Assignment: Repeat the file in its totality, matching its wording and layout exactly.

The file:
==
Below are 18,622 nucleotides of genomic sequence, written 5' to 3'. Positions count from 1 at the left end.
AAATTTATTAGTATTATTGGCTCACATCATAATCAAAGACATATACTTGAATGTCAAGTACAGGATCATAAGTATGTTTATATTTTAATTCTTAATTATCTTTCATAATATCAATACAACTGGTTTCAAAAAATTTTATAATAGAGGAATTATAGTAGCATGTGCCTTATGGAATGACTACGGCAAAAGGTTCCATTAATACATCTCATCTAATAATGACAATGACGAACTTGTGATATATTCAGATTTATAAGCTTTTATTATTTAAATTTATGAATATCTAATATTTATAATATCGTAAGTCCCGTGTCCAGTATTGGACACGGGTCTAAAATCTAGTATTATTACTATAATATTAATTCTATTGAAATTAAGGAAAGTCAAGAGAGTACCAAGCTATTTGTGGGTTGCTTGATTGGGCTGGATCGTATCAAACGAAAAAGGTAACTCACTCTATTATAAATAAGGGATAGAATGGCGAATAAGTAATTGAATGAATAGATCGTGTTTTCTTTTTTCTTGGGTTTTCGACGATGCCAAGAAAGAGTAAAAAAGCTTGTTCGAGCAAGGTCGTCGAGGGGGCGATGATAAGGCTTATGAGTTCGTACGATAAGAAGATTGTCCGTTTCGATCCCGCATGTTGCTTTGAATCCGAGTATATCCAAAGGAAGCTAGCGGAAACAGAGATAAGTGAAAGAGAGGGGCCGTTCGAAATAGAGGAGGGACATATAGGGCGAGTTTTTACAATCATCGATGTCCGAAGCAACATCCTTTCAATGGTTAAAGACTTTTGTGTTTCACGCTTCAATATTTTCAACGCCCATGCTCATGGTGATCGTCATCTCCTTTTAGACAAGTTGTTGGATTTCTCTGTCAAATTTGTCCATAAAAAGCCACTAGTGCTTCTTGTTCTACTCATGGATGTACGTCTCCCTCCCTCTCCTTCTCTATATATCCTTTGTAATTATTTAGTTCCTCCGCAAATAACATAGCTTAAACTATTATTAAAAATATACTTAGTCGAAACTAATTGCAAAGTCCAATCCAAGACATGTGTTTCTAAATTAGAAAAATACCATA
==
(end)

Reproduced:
Below are 18,622 nucleotides of genomic sequence, written 5' to 3'. Positions count from 1 at the left end.
AAATTTATTAGTATTATTGGCTCACATCATAATCAAAGACATATACTTGAATGTCAAGTACAGGATCATAAGTATGTTTATATTTTAATTCTTAATTATCTTTCATAATATCAATACAACTGGTTTCAAAAAATTTTATAATAGAGGAATTATAGTAGCATGTGCCTTATGGAATGACTACGGCAAAAGGTTCCATTAATACATCTCATCTAATAATGACAATGACGAACTTGTGATATATTCAGATTTATAAGCTTTTATTATTTAAATTTATGAATATCTAATATTTATAATATCGTAAGTCCCGTGTCCAGTATTGGACACGGGTCTAAAATCTAGTATTATTACTATAATATTAATTCTATTGAAATTAAGGAAAGTCAAGAGAGTACCAAGCTATTTGTGGGTTGCTTGATTGGGCTGGATCGTATCAAACGAAAAAGGTAACTCACTCTATTATAAATAAGGGATAGAATGGCGAATAAGTAATTGAATGAATAGATCGTGTTTTCTTTTTTCTTGGGTTTTCGACGATGCCAAGAAAGAGTAAAAAAGCTTGTTCGAGCAAGGTCGTCGAGGGGGCGATGATAAGGCTTATGAGTTCGTACGATAAGAAGATTGTCCGTTTCGATCCCGCATGTTGCTTTGAATCCGAGTATATCCAAAGGAAGCTAGCGGAAACAGAGATAAGTGAAAGAGAGGGGCCGTTCGAAATAGAGGAGGGACATATAGGGCGAGTTTTTACAATCATCGATGTCCGAAGCAACATCCTTTCAATGGTTAAAGACTTTTGTGTTTCACGCTTCAATATTTTCAACGCCCATGCTCATGGTGATCGTCATCTCCTTTTAGACAAGTTGTTGGATTTCTCTGTCAAATTTGTCCATAAAAAGCCACTAGTGCTTCTTGTTCTACTCATGGATGTACGTCTCCCTCCCTCTCCTTCTCTATATATCCTTTGTAATTATTTAGTTCCTCCGCAAATAACATAGCTTAAACTATTATTAAAAATATACTTAGTCGAAACTAATTGCAAAGTCCAATCCAAGACATGTGTTTCTAAATTAGAAAAATACCATA